Saturday, January 2, 2016


Herself speaks on weighty matters.

I'm (still) plowing my way through old episodes of The X Files as I use my elliptical trainer. I enjoyed the show quite a bit when it first aired from 1993-2002 -- sweet fanciful Moses, that seems so long ago -- and am enjoying it even more now, as I can usually watch an entire episode uninterrupted by the needs of others (the Offspring were all infants/toddlers/elementary school-aged over the course of time when the show first aired). 

Yesterday's episode was "Clyde Bruckman's Final Repose". In this episode, Mr. Bruckman is clairvoyant in a highly specific manner: he can foresee how people die. The questions posed several times during the episode included, "Do you want to know how you die?" and "How do I die?"  It's a superbly written and acted episode, dryly funny at times and ultimately quite poignant. 

I thought about the episode late last night while awake due to the decongestant I'd taken for my querulous sinuses. And I came to the conclusion: No, I would not want to know in advance how I will die. (Unless I were facing a terminal illness -- in which case, yes, I would want to know the details of the path to the end.) 

Our days are all numbered. Vagaries of genes and of environent, of accident and of good luck, make it impossible to guess how many days there shall be. We can play the odds, beat the odds, be on tail ends of a bell curve. No way to know. We hope for the best and prepare for the worst. And so it goes.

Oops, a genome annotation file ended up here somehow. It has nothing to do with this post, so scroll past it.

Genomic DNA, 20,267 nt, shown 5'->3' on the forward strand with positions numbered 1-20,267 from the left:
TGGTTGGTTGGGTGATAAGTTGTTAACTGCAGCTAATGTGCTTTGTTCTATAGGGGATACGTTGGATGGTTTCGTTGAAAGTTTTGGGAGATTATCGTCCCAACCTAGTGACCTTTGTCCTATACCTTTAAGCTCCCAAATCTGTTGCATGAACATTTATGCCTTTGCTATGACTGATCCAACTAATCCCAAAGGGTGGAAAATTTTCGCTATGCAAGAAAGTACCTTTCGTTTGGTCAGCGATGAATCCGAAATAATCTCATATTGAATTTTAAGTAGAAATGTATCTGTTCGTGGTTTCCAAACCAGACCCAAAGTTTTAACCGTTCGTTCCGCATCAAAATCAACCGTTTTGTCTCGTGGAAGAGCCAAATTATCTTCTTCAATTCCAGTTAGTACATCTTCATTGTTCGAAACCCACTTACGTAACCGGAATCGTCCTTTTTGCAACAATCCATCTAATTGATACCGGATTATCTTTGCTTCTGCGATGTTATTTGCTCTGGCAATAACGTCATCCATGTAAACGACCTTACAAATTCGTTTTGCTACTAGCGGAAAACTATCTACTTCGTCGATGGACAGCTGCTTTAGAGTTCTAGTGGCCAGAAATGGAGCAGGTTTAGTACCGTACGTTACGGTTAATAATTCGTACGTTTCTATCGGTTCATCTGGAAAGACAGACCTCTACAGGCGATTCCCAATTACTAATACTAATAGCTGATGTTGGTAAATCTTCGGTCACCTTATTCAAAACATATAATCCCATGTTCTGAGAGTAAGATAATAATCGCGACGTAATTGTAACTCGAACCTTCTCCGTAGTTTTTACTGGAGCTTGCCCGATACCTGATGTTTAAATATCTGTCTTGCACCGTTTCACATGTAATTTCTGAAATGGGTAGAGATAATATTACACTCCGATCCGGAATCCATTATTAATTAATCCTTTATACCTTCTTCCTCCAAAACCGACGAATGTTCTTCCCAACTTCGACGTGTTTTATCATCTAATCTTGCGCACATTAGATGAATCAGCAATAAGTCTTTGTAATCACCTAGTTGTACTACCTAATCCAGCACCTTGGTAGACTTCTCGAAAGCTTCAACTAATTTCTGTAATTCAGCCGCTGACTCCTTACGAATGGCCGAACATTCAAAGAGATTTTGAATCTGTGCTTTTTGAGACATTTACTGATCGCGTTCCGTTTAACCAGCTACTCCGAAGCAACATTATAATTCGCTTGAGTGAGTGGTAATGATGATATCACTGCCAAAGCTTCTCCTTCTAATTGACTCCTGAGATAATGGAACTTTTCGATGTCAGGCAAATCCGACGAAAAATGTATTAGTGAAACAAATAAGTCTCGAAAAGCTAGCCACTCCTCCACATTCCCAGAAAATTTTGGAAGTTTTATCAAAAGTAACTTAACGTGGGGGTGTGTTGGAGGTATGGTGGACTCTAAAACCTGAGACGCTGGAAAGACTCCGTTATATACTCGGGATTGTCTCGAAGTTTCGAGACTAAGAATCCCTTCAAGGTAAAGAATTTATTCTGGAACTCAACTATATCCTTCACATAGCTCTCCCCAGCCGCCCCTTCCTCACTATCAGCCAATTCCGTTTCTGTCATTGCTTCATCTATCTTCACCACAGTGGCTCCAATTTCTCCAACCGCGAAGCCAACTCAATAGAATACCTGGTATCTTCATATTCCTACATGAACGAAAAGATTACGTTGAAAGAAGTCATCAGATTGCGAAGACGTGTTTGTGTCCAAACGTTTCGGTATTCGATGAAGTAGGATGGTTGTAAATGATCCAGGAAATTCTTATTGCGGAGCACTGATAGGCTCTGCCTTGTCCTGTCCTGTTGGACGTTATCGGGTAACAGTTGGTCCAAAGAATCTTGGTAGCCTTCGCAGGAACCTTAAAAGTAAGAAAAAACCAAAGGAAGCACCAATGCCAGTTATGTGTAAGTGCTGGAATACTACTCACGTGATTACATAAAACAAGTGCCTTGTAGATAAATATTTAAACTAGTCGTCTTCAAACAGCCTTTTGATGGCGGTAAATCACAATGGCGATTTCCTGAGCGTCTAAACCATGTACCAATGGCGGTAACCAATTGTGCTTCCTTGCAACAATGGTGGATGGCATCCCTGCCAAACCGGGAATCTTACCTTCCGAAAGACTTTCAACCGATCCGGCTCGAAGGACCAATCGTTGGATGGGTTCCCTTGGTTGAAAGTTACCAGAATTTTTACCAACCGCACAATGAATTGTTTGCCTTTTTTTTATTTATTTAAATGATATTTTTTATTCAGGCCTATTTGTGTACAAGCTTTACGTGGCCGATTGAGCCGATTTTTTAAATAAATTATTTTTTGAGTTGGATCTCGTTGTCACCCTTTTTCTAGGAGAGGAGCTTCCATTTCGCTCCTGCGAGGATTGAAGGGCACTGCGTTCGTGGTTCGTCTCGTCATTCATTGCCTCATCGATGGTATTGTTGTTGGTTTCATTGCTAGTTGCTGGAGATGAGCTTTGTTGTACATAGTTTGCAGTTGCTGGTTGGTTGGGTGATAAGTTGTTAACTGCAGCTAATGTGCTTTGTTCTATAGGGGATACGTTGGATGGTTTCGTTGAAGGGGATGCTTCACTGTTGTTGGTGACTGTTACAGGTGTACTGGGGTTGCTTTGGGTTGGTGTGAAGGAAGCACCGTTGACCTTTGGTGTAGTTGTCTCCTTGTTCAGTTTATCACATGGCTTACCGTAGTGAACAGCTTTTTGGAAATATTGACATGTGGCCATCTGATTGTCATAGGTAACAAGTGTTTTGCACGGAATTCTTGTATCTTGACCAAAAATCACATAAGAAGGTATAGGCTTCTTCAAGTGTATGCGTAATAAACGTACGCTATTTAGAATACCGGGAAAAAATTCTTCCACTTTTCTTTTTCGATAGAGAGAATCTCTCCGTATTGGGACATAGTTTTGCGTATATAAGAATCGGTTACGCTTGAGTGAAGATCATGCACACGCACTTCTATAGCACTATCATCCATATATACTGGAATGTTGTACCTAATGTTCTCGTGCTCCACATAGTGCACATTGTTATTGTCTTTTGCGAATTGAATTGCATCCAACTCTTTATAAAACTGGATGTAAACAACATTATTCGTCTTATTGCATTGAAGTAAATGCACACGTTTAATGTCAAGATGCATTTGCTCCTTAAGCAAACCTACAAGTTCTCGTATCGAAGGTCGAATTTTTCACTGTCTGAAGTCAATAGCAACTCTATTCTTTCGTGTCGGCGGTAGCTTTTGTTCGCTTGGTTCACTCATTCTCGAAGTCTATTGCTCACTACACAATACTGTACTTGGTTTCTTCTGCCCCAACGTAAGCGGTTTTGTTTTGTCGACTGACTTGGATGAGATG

I'm reminded of a line from the television series, Kung Fu, in which Caine states:

Before we wake, we cannot know that what we dreamed does not exist. Before we die, we cannot know that death is not the greatest joy.

If only it would be that simple, to embrace that final repose with joy. I cannot imagine. I'm not ready yet. With a bit of grace and good fortune, I will have quite some time before I need to be ready. 

Ah, mortality. It sometimes weighs heavily in the heart of middle-age. We shall see what the Universe has in store for us. 

Picture copyright 2014, 2016, Mediocria Firma. Used with gratitude.

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